The demon of the storm.
But now, her foes are fall’n or faint;

We sit beneath her blaze,
And plead her cause without restrainte

And sing of other days; -
When erst amid th’amazing strife,

She rose to shine and save;
And pour'd a flood of light and life

On darkness and the grave.

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No. I.

therless. The blessed God de.

clares by the prophet Malachi, INCREASED RELIEF

that he “ will be a swift witness against those that oppress the

widow," Mal. iii. 5. In Deutero. THEIR WIDOWS.

nomy xxvii. 19, a curse is denounced on those who do not do

them justice: "Cursed be he I do not recollect ever to have that perverteth the judgment of heard those striking portions of the stranger, fatherless, and wi. the sacred scriptures relative to dow: and all the people shall poor widows and fatherless chil.


Amen." And Jehovah dren, brought into very prominent solemnly affirms, that he will view in public instruction. I avenge their cause;"Ye shall not would not, however, on light afflict any widow, or fatherless grounds become an accuser of child. If thou afflict them in any any of my brethren. It becomes wise, and they cry at all unto me to hope and believe, that they me, I will surely hear their cry: neglect no part of revealed truth, and my wrath shall wax hot, and though I have not been so fortu- I will kill you with the sword ; pate as to hear them

dwell on this and your wives shall be widows, interesting topic. I do think it and your children fatherless." will not be unseasonable, and Exod. xxii. 22, 23, 24. perhaps will especially tend to It was expressly the Divine ihe accomplishment of an im- command, that peculiar kindness portant project I have in view, if and indulgence should be shown you will permit me to notice some to the stranger, the widow, and of the principal passages which the fatherless.“ Thus speaketh are presented to us on this af- the Lord of hosts, saying, Exefecting subject-a subject obvi- cute true judgment, and oppress ously exciting the tenderest recol- not the widow or the fatherless." lections.

Zech. vii. 9, 10. “Cease to do There are many awful threat- evil, learn to do well; relieve the nings pronounced in the book oppressed, judge the fatherless, of God against those who in any plead for the widow." Isaiah i. way injure the widow or the fa- 16, 17. “ At the end of three VOL. X.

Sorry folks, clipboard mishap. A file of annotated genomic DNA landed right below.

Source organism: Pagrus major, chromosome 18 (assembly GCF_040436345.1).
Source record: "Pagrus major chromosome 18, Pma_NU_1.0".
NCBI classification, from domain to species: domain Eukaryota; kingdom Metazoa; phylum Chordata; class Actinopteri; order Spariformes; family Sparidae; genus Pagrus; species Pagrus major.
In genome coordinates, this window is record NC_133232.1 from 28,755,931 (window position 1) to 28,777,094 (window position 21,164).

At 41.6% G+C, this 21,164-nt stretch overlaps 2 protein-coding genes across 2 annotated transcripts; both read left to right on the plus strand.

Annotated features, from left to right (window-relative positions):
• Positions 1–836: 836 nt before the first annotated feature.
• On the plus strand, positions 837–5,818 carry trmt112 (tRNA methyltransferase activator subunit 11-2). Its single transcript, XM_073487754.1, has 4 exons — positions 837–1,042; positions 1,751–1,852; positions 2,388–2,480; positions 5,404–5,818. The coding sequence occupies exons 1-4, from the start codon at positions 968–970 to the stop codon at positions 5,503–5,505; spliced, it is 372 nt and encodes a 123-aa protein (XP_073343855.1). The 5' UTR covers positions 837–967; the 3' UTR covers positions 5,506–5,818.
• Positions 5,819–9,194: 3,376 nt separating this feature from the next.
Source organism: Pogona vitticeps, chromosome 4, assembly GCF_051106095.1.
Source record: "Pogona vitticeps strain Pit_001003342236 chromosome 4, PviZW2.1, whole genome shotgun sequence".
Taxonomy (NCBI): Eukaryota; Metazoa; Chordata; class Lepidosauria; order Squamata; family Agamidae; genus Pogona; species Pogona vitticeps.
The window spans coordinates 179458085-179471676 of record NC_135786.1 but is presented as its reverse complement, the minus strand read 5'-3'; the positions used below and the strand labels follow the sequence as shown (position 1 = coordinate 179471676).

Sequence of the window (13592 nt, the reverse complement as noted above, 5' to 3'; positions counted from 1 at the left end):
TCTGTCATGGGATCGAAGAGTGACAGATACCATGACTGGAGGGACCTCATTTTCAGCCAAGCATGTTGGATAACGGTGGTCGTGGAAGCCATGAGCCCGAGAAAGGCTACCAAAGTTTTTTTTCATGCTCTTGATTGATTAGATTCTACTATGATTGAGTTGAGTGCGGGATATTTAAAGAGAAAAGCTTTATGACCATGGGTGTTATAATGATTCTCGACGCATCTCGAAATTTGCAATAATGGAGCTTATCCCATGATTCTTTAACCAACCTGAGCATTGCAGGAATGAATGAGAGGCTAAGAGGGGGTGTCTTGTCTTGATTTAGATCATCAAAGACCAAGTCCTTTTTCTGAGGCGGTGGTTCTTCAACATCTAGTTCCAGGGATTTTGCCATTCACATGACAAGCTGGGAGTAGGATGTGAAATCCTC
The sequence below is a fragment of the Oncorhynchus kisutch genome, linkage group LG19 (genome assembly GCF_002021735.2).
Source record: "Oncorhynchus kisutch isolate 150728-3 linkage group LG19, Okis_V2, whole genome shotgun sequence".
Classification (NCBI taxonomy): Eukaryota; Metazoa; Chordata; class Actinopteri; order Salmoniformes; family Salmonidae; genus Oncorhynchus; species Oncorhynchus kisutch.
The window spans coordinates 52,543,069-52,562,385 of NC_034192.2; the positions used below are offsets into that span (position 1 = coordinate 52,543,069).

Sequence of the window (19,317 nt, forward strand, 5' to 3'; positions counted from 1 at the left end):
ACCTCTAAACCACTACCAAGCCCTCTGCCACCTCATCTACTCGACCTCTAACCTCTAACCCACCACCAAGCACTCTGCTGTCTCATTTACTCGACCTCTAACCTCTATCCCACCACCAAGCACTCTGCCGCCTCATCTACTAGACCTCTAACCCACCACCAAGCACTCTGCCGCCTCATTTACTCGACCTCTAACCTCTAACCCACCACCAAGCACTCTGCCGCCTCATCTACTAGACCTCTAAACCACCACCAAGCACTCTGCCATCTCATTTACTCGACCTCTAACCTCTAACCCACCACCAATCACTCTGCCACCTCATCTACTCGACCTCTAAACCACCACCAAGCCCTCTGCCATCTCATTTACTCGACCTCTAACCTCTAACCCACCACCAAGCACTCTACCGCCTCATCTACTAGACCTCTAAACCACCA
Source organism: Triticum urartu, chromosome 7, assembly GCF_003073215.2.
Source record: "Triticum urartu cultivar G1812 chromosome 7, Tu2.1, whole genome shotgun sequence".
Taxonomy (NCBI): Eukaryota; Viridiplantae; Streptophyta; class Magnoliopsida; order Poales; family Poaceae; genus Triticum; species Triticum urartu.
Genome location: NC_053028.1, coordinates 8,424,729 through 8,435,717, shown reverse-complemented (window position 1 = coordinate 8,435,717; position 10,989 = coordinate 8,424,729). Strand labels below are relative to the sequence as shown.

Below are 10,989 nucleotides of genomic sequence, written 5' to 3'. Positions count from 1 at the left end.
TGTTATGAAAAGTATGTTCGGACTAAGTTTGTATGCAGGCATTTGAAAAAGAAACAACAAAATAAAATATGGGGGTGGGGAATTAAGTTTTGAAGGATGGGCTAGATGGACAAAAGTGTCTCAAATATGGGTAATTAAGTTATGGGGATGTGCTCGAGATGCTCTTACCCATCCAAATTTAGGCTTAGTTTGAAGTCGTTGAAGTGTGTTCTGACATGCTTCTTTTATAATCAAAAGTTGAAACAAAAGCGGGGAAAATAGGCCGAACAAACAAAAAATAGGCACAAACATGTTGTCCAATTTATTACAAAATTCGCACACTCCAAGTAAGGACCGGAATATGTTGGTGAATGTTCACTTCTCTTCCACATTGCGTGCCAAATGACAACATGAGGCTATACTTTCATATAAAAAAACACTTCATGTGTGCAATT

3 L

years, thou shalt bring forth all | lieveth the fatherless and the the tithe of thine increase the widow." Psalm cxlvi. 9. A same year, and shalt lay it up father of the fatherless, and a within thy gates. And the Le- judge of the widows, is God in vite, (because he hath no part nor his holy habitation.” Psalm lxviii. inheritance with thee,) and the 5. stranger, and the fatherless, and “ The Father of mercies" has the widow, which are within thy condescended to make a particugates, shall come, and shall eat lar and special engagement to and be satisfied; that the Lord bless the widow and the fatherthy God may bless thee in all the less, in a promise which has afwork of thine hand which thou forded substantial consolation to doest.” Deut. xiv. 28, 29. multitudes of bereaved families. “ When thou cuttest down thine "Leave," says he, “thy fatherless harvest in thy field, and last children, I will preserve them forgot a sheaf in the field, thou alive, and let thy widows trust shalt not go again to fetch it: it in me.” Jer. xlix. 11. Mr. Brown, shall be for the stranger, for the of Haddington, used to say, “ It fatherless, and for the widow: might be written on my coffin, that the Lord thy God may

bless · Here lies one who was the care thee in all the work of thine of Providence; who early lost hands. When thou beatest thine both father and mother, and yet olive tree, thou shalt not go over